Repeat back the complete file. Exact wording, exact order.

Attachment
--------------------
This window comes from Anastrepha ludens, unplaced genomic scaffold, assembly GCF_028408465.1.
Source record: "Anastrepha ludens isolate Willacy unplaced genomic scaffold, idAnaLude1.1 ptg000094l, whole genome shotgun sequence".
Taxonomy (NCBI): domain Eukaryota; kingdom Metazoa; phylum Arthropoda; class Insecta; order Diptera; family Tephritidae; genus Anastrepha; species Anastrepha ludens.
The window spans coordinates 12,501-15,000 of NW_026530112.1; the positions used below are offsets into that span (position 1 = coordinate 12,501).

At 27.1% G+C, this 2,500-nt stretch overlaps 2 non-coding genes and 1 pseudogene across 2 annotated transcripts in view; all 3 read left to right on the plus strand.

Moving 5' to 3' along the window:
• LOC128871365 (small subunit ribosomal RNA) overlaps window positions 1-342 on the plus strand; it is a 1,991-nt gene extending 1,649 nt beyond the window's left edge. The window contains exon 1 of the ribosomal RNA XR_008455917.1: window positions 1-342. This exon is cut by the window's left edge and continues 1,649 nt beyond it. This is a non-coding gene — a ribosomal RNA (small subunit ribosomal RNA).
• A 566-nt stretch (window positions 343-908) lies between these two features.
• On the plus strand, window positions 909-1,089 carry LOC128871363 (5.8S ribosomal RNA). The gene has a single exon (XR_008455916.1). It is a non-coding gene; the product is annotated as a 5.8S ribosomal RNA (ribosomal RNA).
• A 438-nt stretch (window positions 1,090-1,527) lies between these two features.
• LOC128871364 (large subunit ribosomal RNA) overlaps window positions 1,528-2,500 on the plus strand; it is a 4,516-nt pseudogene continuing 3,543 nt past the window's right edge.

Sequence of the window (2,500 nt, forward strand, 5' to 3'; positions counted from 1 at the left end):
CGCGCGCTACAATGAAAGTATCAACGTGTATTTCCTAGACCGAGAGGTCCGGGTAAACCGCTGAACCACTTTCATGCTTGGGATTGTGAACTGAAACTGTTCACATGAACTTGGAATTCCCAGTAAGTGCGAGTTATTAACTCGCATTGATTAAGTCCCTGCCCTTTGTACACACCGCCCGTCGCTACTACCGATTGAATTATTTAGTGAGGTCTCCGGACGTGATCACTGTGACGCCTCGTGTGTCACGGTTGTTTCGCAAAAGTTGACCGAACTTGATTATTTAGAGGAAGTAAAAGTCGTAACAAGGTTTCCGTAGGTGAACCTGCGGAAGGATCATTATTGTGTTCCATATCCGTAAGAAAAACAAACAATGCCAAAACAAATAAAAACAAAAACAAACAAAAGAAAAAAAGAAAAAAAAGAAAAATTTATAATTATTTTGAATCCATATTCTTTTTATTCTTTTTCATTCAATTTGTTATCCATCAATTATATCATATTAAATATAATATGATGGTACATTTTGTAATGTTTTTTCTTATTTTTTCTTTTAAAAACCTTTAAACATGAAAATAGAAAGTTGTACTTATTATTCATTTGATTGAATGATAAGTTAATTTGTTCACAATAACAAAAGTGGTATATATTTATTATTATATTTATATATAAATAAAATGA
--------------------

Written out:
This window comes from Anastrepha ludens, unplaced genomic scaffold, assembly GCF_028408465.1.
Source record: "Anastrepha ludens isolate Willacy unplaced genomic scaffold, idAnaLude1.1 ptg000094l, whole genome shotgun sequence".
Taxonomy (NCBI): domain Eukaryota; kingdom Metazoa; phylum Arthropoda; class Insecta; order Diptera; family Tephritidae; genus Anastrepha; species Anastrepha ludens.
The window spans coordinates 12,501-15,000 of NW_026530112.1; the positions used below are offsets into that span (position 1 = coordinate 12,501).

At 27.1% G+C, this 2,500-nt stretch overlaps 2 non-coding genes and 1 pseudogene across 2 annotated transcripts in view; all 3 read left to right on the plus strand.

Moving 5' to 3' along the window:
• LOC128871365 (small subunit ribosomal RNA) overlaps window positions 1-342 on the plus strand; it is a 1,991-nt gene extending 1,649 nt beyond the window's left edge. The window contains exon 1 of the ribosomal RNA XR_008455917.1: window positions 1-342. This exon is cut by the window's left edge and continues 1,649 nt beyond it. This is a non-coding gene — a ribosomal RNA (small subunit ribosomal RNA).
• A 566-nt stretch (window positions 343-908) lies between these two features.
• On the plus strand, window positions 909-1,089 carry LOC128871363 (5.8S ribosomal RNA). The gene has a single exon (XR_008455916.1). It is a non-coding gene; the product is annotated as a 5.8S ribosomal RNA (ribosomal RNA).
• A 438-nt stretch (window positions 1,090-1,527) lies between these two features.
• LOC128871364 (large subunit ribosomal RNA) overlaps window positions 1,528-2,500 on the plus strand; it is a 4,516-nt pseudogene continuing 3,543 nt past the window's right edge.

Sequence of the window (2,500 nt, forward strand, 5' to 3'; positions counted from 1 at the left end):
CGCGCGCTACAATGAAAGTATCAACGTGTATTTCCTAGACCGAGAGGTCCGGGTAAACCGCTGAACCACTTTCATGCTTGGGATTGTGAACTGAAACTGTTCACATGAACTTGGAATTCCCAGTAAGTGCGAGTTATTAACTCGCATTGATTAAGTCCCTGCCCTTTGTACACACCGCCCGTCGCTACTACCGATTGAATTATTTAGTGAGGTCTCCGGACGTGATCACTGTGACGCCTCGTGTGTCACGGTTGTTTCGCAAAAGTTGACCGAACTTGATTATTTAGAGGAAGTAAAAGTCGTAACAAGGTTTCCGTAGGTGAACCTGCGGAAGGATCATTATTGTGTTCCATATCCGTAAGAAAAACAAACAATGCCAAAACAAATAAAAACAAAAACAAACAAAAGAAAAAAAGAAAAAAAAGAAAAATTTATAATTATTTTGAATCCATATTCTTTTTATTCTTTTTCATTCAATTTGTTATCCATCAATTATATCATATTAAATATAATATGATGGTACATTTTGTAATGTTTTTTCTTATTTTTTCTTTTAAAAACCTTTAAACATGAAAATAGAAAGTTGTACTTATTATTCATTTGATTGAATGATAAGTTAATTTGTTCACAATAACAAAAGTGGTATATATTTATTATTATATTTATATATAAATAAAATGA